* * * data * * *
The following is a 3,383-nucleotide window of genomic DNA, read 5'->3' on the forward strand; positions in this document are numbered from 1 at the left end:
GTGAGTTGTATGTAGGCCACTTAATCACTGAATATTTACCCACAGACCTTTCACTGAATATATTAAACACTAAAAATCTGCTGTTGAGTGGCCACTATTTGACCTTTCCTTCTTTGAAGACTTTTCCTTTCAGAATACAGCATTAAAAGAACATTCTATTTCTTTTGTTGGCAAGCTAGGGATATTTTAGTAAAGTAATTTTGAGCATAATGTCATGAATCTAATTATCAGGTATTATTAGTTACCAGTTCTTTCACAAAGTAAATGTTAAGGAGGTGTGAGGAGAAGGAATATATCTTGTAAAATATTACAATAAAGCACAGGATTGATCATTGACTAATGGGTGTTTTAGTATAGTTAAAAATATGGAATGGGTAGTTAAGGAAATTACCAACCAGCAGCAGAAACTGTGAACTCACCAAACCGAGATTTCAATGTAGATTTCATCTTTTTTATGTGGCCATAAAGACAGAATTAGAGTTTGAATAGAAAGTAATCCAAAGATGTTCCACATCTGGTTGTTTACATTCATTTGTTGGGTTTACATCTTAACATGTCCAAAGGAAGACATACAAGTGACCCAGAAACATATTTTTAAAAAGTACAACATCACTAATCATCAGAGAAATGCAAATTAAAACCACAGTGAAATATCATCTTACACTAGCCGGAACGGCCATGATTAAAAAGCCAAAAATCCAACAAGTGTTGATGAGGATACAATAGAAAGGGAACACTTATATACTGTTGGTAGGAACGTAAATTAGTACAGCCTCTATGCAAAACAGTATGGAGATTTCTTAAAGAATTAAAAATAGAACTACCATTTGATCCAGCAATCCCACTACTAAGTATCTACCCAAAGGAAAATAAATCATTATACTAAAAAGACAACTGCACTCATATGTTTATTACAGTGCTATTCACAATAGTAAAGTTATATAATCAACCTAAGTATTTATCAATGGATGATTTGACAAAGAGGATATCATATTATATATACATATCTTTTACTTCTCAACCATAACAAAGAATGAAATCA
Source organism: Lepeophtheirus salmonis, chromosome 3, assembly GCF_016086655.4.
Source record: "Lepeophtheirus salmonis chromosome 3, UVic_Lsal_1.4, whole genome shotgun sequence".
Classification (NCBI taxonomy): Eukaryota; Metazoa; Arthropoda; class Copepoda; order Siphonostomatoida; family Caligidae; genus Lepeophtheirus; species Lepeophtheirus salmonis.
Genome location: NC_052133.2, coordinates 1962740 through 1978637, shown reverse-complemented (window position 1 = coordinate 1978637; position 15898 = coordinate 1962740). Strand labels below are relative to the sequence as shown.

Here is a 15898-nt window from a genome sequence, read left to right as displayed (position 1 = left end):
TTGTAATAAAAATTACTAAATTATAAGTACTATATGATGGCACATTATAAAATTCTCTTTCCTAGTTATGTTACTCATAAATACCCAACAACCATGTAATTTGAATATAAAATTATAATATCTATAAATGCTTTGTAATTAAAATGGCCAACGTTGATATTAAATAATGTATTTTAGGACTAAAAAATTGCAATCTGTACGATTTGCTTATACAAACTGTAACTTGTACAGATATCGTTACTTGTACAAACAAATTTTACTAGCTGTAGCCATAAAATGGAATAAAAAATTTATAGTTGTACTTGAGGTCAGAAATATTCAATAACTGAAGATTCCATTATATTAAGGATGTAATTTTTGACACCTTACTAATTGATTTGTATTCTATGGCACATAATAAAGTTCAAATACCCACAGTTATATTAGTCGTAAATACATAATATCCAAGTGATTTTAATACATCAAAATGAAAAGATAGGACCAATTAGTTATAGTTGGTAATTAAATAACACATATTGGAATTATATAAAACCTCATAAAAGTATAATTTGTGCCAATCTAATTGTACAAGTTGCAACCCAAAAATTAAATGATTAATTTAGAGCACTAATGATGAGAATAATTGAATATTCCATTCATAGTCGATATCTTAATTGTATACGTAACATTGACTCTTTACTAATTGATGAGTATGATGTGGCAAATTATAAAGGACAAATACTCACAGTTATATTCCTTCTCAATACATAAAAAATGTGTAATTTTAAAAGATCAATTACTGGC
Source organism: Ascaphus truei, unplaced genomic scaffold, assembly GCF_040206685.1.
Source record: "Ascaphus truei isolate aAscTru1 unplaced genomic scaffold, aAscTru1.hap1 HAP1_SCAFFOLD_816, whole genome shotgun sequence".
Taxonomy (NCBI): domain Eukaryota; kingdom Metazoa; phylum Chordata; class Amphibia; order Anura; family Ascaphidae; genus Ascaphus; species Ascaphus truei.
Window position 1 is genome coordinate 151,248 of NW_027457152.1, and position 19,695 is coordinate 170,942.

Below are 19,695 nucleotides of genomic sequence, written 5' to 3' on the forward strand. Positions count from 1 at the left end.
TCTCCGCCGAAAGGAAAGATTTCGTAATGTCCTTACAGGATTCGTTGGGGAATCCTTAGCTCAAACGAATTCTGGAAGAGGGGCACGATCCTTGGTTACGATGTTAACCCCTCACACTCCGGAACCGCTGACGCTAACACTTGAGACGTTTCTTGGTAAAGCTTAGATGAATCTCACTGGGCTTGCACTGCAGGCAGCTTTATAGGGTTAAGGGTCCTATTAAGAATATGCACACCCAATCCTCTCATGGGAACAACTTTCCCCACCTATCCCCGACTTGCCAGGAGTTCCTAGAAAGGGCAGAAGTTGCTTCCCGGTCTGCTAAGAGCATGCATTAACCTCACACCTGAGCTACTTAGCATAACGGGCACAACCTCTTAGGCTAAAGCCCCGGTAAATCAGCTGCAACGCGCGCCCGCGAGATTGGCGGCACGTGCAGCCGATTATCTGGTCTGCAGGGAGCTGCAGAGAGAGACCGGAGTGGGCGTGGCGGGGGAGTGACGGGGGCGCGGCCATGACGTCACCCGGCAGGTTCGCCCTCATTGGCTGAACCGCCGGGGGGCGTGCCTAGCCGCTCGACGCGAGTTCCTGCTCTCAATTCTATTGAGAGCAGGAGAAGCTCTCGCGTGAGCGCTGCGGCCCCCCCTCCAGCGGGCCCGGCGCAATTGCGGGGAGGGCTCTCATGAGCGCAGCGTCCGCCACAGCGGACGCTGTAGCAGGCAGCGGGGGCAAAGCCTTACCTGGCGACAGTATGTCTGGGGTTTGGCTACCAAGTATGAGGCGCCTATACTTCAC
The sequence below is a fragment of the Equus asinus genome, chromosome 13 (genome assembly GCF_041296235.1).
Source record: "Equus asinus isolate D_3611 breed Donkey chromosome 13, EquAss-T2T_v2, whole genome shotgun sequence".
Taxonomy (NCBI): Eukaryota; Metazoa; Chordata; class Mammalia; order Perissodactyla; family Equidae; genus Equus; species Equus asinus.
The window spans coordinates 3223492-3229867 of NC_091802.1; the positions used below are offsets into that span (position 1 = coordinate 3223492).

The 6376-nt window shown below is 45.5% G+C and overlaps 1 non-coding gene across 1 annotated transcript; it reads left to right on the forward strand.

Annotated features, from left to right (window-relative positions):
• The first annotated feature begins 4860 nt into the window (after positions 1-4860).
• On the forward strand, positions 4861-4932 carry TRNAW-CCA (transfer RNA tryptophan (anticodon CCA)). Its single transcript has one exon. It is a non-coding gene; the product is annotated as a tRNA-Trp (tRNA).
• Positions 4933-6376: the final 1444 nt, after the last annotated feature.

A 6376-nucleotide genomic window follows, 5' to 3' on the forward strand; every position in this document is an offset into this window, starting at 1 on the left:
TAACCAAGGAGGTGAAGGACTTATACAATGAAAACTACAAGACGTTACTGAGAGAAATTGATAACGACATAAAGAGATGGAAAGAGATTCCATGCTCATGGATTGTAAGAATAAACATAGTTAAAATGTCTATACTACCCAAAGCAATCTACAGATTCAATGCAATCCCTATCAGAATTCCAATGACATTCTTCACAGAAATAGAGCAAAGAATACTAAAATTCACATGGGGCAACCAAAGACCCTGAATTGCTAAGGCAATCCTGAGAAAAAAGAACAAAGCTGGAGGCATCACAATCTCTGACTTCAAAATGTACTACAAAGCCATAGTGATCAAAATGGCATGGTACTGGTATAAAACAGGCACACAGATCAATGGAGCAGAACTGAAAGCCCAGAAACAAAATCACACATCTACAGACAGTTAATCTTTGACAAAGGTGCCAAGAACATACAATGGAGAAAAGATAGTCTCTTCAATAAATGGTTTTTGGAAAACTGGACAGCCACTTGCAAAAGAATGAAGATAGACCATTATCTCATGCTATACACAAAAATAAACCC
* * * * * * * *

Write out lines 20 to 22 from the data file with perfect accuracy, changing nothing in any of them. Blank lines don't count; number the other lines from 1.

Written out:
Annotated features, from left to right (window-relative positions):
• The first annotated feature begins 4860 nt into the window (after positions 1-4860).
• On the forward strand, positions 4861-4932 carry TRNAW-CCA (transfer RNA tryptophan (anticodon CCA)). Its single transcript has one exon. It is a non-coding gene; the product is annotated as a tRNA-Trp (tRNA).